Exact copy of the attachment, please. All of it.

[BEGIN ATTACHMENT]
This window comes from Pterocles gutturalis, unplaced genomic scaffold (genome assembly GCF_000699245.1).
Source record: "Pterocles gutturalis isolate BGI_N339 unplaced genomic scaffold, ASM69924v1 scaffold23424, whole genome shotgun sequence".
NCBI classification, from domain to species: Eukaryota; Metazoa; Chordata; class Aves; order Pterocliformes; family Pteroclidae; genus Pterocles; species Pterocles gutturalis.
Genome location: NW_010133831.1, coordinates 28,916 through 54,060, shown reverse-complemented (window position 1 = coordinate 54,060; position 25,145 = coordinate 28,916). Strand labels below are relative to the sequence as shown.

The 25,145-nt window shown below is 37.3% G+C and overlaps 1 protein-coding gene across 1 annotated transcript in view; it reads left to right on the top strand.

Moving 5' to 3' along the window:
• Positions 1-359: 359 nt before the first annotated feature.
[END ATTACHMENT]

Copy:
This window comes from Pterocles gutturalis, unplaced genomic scaffold (genome assembly GCF_000699245.1).
Source record: "Pterocles gutturalis isolate BGI_N339 unplaced genomic scaffold, ASM69924v1 scaffold23424, whole genome shotgun sequence".
NCBI classification, from domain to species: Eukaryota; Metazoa; Chordata; class Aves; order Pterocliformes; family Pteroclidae; genus Pterocles; species Pterocles gutturalis.
Genome location: NW_010133831.1, coordinates 28,916 through 54,060, shown reverse-complemented (window position 1 = coordinate 54,060; position 25,145 = coordinate 28,916). Strand labels below are relative to the sequence as shown.

The 25,145-nt window shown below is 37.3% G+C and overlaps 1 protein-coding gene across 1 annotated transcript in view; it reads left to right on the top strand.

Moving 5' to 3' along the window:
• Positions 1-359: 359 nt before the first annotated feature.